Call of Cthulhu from Cyanide Studios is and investigative RPG that’s the official adaptation of Chaosium’s pen-and-paper one. It’s all about uncovering the deepening mysteries and the eventual, unavoidable descent into madness that tends to happen in things of a Lovecraftian nature.
In it, you play as Private Investigator Edward Pierce, who’s been sent to investigate the death of the Hawkins family. There’s more to their death than meets the eye, and the fire that killed them might not be the accident that local authorities on the isolate Darkwater Island proclaim it to be. Using your investigative skills, you’ll have to speak to the locals, discover clues and figure out the truth at the heart of the case.
Investigation itself is reminiscent of the detective work in the Arkham Games, itself Holmesian on its approach. Pierce can reconstruct events, looking for clues and information that initial investigations may have missed. Because it’s based on a pen-and-paper RPG, hidden dice rolls couple with your skills to determine your success or failure in many aspects. By using skills, or reading books, you’ll earn experience points, which increase your proficiency. When you find clues during your investigation, you’ll unlock extra dialogue options with the non-player characters you’ll encounter. The skills you can plug your experience into include strength, eloquence, investigation, occultism, spotting, psychology and a few more, all of them changing how you’ll tackle the game, and shape the relationships you’ll form with the island’s inhabitants.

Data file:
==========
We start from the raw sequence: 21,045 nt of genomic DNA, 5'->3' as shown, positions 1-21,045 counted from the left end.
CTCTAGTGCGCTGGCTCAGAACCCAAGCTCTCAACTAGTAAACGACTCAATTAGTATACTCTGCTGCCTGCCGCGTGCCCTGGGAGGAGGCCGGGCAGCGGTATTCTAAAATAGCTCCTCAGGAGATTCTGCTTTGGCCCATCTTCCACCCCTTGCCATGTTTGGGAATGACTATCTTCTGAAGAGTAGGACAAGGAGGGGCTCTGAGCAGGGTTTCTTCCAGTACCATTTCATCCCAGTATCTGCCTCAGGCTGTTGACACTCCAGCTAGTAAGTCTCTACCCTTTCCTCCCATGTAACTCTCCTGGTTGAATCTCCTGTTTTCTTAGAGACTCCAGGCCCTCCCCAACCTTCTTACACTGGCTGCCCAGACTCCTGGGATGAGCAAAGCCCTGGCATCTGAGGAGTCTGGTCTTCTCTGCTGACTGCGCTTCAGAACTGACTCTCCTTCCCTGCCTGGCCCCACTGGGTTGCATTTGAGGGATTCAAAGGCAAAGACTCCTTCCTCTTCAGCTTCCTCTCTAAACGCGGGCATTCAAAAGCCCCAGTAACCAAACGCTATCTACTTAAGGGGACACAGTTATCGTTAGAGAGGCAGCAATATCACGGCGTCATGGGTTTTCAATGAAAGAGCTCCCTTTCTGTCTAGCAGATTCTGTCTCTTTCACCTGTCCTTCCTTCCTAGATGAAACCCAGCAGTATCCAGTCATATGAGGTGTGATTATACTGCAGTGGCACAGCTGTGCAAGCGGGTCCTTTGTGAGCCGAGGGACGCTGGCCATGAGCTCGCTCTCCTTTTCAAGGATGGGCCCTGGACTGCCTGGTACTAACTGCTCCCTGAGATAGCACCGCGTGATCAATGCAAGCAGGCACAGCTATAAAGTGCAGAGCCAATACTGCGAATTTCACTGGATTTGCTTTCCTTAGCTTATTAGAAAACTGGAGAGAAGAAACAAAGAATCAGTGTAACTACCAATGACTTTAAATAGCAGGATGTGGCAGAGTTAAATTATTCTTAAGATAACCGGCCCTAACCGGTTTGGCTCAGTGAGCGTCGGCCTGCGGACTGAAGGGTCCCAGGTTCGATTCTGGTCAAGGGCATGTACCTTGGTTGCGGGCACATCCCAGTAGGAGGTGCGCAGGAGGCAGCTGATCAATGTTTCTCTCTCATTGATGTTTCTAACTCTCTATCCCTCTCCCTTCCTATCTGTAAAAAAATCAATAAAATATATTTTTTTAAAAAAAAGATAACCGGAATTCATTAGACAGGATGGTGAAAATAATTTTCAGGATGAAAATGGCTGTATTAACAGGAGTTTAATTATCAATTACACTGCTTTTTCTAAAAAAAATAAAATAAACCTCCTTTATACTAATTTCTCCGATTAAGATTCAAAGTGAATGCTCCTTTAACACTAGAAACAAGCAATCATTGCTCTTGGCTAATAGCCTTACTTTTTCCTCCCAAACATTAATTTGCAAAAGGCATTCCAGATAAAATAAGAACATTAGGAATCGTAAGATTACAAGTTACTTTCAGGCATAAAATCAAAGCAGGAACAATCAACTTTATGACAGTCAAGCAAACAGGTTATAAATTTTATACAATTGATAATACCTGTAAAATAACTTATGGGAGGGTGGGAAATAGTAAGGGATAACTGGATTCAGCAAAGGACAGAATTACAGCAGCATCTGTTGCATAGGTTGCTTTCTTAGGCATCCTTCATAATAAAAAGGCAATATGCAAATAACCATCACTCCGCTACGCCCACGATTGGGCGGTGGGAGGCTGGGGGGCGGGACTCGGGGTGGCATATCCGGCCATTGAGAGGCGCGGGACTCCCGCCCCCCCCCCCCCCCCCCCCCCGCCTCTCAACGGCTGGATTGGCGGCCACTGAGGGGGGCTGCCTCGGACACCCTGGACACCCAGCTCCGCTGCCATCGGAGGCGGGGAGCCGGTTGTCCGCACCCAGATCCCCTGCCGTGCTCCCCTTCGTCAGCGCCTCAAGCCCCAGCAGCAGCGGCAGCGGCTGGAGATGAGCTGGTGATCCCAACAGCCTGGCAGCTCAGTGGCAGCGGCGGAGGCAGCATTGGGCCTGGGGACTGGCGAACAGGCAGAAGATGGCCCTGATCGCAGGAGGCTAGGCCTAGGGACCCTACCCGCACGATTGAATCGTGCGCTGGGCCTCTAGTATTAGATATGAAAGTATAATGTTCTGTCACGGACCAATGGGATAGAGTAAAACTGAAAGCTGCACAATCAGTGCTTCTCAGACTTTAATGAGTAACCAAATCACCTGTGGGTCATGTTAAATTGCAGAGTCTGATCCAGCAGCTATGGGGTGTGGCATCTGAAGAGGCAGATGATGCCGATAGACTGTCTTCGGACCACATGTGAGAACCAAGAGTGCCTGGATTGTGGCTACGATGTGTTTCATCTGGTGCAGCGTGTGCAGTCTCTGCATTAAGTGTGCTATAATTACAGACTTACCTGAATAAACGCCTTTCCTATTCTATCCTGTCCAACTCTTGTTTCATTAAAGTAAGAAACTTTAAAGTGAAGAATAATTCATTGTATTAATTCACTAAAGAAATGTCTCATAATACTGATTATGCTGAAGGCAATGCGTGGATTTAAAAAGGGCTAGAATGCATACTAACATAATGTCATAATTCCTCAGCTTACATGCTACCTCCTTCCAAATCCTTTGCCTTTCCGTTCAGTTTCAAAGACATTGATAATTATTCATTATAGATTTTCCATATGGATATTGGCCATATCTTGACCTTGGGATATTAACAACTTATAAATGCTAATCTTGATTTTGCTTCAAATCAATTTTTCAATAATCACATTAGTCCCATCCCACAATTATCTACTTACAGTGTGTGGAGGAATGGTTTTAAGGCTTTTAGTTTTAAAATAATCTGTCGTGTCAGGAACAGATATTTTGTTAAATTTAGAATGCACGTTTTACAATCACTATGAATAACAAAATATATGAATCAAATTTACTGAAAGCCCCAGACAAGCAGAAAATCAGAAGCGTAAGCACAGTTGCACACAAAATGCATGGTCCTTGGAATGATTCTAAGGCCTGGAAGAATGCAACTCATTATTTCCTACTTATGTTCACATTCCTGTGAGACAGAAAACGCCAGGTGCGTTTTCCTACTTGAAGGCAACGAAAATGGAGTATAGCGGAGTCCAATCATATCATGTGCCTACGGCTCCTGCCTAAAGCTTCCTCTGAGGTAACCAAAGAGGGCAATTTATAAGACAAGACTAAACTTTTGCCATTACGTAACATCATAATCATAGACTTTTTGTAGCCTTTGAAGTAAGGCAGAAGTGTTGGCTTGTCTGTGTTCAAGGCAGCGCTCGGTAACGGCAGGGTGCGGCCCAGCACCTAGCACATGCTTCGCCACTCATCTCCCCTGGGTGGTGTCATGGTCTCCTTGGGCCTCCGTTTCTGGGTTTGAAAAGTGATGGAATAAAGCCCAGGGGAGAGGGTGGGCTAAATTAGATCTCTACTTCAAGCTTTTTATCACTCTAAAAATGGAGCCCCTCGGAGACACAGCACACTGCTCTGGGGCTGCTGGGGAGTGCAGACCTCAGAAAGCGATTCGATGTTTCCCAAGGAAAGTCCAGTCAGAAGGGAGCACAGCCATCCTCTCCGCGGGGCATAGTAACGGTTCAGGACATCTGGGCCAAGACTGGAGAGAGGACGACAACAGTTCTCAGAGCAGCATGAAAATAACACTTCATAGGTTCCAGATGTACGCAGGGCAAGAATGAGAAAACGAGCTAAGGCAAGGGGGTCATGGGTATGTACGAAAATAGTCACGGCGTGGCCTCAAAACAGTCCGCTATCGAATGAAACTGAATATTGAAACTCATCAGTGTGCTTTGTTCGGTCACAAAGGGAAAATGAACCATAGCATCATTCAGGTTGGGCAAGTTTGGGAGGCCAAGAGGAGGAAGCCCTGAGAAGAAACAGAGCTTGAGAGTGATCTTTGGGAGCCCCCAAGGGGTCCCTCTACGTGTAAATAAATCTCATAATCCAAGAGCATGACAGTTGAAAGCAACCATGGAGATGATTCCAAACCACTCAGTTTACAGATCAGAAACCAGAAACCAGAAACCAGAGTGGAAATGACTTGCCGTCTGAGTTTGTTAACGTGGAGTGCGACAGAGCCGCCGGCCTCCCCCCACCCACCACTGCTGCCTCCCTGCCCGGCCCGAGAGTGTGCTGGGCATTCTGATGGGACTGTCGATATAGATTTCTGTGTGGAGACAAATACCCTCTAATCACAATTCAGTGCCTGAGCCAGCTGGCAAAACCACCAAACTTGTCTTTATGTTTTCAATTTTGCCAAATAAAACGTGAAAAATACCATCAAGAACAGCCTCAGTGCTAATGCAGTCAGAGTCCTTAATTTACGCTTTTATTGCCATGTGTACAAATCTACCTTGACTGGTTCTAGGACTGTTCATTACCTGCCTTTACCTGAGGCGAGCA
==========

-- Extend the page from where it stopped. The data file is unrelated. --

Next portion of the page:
In one section, we were shown a bit of puzzle solving where getting into a hidden room could have been done by finding the hidden switches and figuring the solution out – but was instead cracked by finding the gears for the mechanism, and just engaged with a crowbar.
As with the pen-and-paper game, sanity will be an important part of the experience, but it will be narrative driven rather than a mechanical aspect. Here’s Pierce’s descent into madness is inevitable – but how he deals with the mental trauma f that will be up to how you play.
It’s certainly intriguing, but the poor voice acting detracts.
What we didn’t get to see was any of the Old Gods, or any Eldritch horrors, but I’m sure we’ll get a better look at that before the game’s release on Xbox One, PS4 and PC before the end of this year.
Last Updated: June 15, 2018